After 15 years in Silicon Valley, Mark Karake is back to accelerate Kenyan startups

There’s been a growing list of diasporas and expats flocking Africa in the past decade. A sizable number of these have their eyes fixated on the burgeoning tech startup scene. Mark Karake, a Kenyan who had spent a significant part of his career in Silicon Valley, joined that list.

In March 2018, Mark decided to return to Nairobi. The goal, he says, was to contribute to "unlocking the potential of our local startup ecosystem.”

By doing so, he joined the likes of Iyinoluwa, Tayo Oviosu, Jason Njoku, and more. These, too, returned to take part in Africa’s tech startup ecosystem.

Though, Mark is looking at contributing in a different way. He is looking at not only investing in startups but also share his knowledge and experience.

In April 2018, he launched a fund - Impact Africa Fund - a seed stage fund aimed at technology startups in Nairobi. He points out the “lack of supportive seed stage financing” among the key reasons for starting it.

Yet, although he is now running a fund, he is also a firm believer that “money is not the entire issue for local startups”. Rather, the “lack of invest-ability”.

Also read: How Michael Wilkerson turned a side hustle into Tugende

He, thus, saw the need for an accelerator. Impact Africa Network, an accelerator, thus followed the fund. It was launched in August this year. Its role is tackling the “very low levels of startup development skills and entrepreneur support". Though, the focus, for now, is Nairobi.

Initially, Mark had bundled everything under Impact Africa Fund. But, he says that after some time, he saw it necessary to separate the two. “After some work in the ecosystem I saw the need to decouple the technical assistance work from the fund,” he says.

He now maintains that the fund and the accelerator are two separate entities. “Our fund is a separate vehicle from the accelerator,” he says.

Though, it is not hard for one to see how each can leverage each other’s strengths. First, through lessons learned from either and the guaranteed deal flow for the fund.

The key reason for keeping the two separate, according to Mark, is because the “business model does not work.”

Thus, unlike some accelerators, Impact Africa Network is not built on the back of investing capital in the startups admitted.

"I am currently self-funding the program and will be seeking grants,” he said. “Because there is no business model that fits with the work that needs to be done to support early-stage founders.”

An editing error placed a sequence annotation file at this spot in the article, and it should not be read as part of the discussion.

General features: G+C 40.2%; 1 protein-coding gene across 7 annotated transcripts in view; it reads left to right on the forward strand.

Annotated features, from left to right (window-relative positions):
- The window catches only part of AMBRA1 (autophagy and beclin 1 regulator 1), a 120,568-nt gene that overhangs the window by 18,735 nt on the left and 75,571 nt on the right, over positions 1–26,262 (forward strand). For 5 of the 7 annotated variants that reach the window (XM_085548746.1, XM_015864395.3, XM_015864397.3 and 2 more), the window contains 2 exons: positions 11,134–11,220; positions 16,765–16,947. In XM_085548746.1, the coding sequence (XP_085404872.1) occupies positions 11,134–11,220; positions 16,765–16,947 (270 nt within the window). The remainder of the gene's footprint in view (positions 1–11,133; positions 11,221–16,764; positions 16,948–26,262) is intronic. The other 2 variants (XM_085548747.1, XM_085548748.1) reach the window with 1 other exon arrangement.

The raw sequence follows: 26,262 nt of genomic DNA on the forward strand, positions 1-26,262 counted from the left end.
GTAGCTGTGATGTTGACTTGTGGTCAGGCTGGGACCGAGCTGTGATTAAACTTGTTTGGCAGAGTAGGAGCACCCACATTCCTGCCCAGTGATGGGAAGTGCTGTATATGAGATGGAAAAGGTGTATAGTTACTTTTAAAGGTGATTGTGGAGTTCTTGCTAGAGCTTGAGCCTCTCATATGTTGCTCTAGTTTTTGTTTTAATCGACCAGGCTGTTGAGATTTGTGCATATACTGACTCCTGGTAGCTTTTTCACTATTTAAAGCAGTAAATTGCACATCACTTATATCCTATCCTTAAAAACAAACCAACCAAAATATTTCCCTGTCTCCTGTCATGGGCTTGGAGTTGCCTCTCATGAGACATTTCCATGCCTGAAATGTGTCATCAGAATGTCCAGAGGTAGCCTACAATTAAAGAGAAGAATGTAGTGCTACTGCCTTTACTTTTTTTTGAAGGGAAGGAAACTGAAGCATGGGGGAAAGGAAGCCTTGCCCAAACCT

Also read: The making of Brenda Katwesigye, founder and CEO of Wazi Vision

He adds that they are taking self-funding and grant funding route because it is what makes economic sense currently.

“There is not yet enough volume of invest-able growth startups to justify a venture model," he says. "On the other hand, most startups are not liquid enough to afford to pay for the value we provide."

"We, thus, take a small equity stake as compensation for the time and support we provide to ensure long-term alignment with the startups."

But, grant funding is under question for creating a culture of dependency, instead of sustainability.

This is because, tech hubs, the backbone of Africa’s tech ecosystem were built off grant funding. Yet, most - if not all - across the continent have failed to identify a viable business model or achieve sustainability.

Though Mark disagrees. He is a firm believer that some hubs, like iHub, have played a critical role in shaping their respective ecosystems. And, that’s thanks to the grants.

“They did their job of catalyzing the ecosystem in the early days and we are seeing the benefits of that in our own ecosystem,” he pointed out. Adding that people are “measuring the wrong thing”.

In fact, he thinks that more grant money is still needed. “We need another 5-7 years of grant funding that is focussed on a different type of intervention,” he says.

Currently, Impact Africa Network is admitting startups on a cohort basis with each made up of only 10. The plan is to run three cohorts a year over a four months period for each cohort.

When it comes to the selection criteria, they only consider startups with “some traction". This can be in the form of paying customers or an organic growing user base for your product.

Also read: The facts and fictions about innovation and technology hubs in Africa

The accelerator program mirrors certain offerings from prominent accelerators like Y Combinator. “Some of the things we do such as Startup School are like YC,” Mark says, though, “with some critical differences.”

One of the differences includes "working with startups in the field and not in class". They also provide them with “custom advice and practical feedback” on an ongoing basis.

“This means founders don't have to take their valuable time to attend generic, extended classroom-based programs over many weeks or months.”

Mark believes that the above is crucial. Because, some, if not most, of the people trying to help startups, are doing it in a way that makes it challenging for many entrepreneurs to take part.

“Few ecosystem actors have had direct startup operating experience," he says. Adding that this "can be a blind spot.” “It is very difficult to give useful advice in an environment you have never experienced first hand.”

He also points out that “when people don’t have meaningful exposure with startups they often have a difficult time guiding a tech startup because they present very different situations than traditional businesses or corporations.”

Digest Africa


Digest Africa Technologies Ltd
Ntinda Complex,
Block B, Level 3 Ntinda,
Kampala, Uganda

© Digest Africa Technologies Ltd 2023.
All Rights Reserved.